Ministers are set to introduce new laws requiring schools to ensure all pupils have two “mandatory encounters” with colleges or training providers during their careers education.
The measure will feature as government amendments in the Skills and Post-16 Education Bill which is currently making its way through the House of Lords.
The specific requirement will mean schools must set pupils up with further education providers in either year 8 or 9 and then again in year 10 or 11. They must take place before February 28.
The Technical and Further Education Act 2017, known as the Baker Clause, already states schools must ensure “an opportunity for a range of education and training providers to access pupils” to inform them “about approved technical education qualifications or apprenticeships”.
But Lord Baker, a former education secretary and architect of the Baker clause, said: “The government has messed up the Baker clause. It’s not being forcibly administered”.
Speaking to sister paper FE Week, Baker also branded the government’s new amendment as “inadequate”.
Baker clause architect plans new amendment
Baker intends to file a new amendment that will “oblige” schools to organise three encounters technical education and training providers across their secondary education.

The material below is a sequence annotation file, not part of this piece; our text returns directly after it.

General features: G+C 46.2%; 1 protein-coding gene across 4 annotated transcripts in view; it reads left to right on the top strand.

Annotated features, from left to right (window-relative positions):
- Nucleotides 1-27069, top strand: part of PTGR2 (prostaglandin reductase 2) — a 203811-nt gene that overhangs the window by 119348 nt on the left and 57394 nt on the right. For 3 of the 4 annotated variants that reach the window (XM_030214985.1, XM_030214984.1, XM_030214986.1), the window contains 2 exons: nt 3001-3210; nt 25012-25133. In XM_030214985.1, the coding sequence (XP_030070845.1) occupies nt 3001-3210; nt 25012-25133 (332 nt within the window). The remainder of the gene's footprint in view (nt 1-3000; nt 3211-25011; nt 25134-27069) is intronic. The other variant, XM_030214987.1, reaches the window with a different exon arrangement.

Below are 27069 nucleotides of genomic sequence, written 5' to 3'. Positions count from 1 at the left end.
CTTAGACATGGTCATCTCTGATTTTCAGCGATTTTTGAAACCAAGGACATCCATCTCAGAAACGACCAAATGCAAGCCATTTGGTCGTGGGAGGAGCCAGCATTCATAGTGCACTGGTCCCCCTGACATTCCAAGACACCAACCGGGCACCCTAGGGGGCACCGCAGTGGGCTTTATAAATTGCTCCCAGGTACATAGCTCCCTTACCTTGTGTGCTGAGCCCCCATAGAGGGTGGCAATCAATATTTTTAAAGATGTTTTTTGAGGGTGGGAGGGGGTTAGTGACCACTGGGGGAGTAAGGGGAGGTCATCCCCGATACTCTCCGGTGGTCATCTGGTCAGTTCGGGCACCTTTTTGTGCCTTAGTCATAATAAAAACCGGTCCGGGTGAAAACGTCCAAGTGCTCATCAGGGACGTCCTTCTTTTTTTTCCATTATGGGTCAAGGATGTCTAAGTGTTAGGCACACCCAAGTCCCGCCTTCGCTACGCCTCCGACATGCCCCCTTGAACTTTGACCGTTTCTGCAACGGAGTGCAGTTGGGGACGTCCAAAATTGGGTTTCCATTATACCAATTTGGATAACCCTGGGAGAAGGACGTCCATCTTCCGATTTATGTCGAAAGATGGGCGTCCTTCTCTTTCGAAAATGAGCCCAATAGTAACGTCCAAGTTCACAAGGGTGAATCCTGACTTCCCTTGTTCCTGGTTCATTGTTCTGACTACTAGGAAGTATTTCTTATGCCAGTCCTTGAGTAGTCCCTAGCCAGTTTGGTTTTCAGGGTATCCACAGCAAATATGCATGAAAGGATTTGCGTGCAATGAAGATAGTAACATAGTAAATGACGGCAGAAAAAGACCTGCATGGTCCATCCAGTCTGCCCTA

“It will be the duty of schools to do it,” he adds. “And that means that if they do not do that activity, they could be legally obliged to do so.”
The government said its changes would “give equality to technical education in career advice in schools”.
It would mean “all pupils understand the wide range of career routes and training available to them, such as apprenticeships, T Levels or traineeships”.
A further amendment will allow religious sixth form colleges to finally academise.
Nearly all sixth form colleges have been able to convert to academy status, and in doing so enjoy the luxury of not paying VAT, since former chancellor George Osborne changed the rules in November 2015.
But a group of 14 sixth form colleges which are Catholic-run have been prevented from doing so due to their religious character, which would not be maintained under current government rules.
The DfE said this week the new measures will now allow “sixth form colleges with a religious faith designation to become a 16 to 19 academy, boosting diversity in 16 to 19 academies and allowing more faith school providers to open 16 to 19 academies with a religious character”.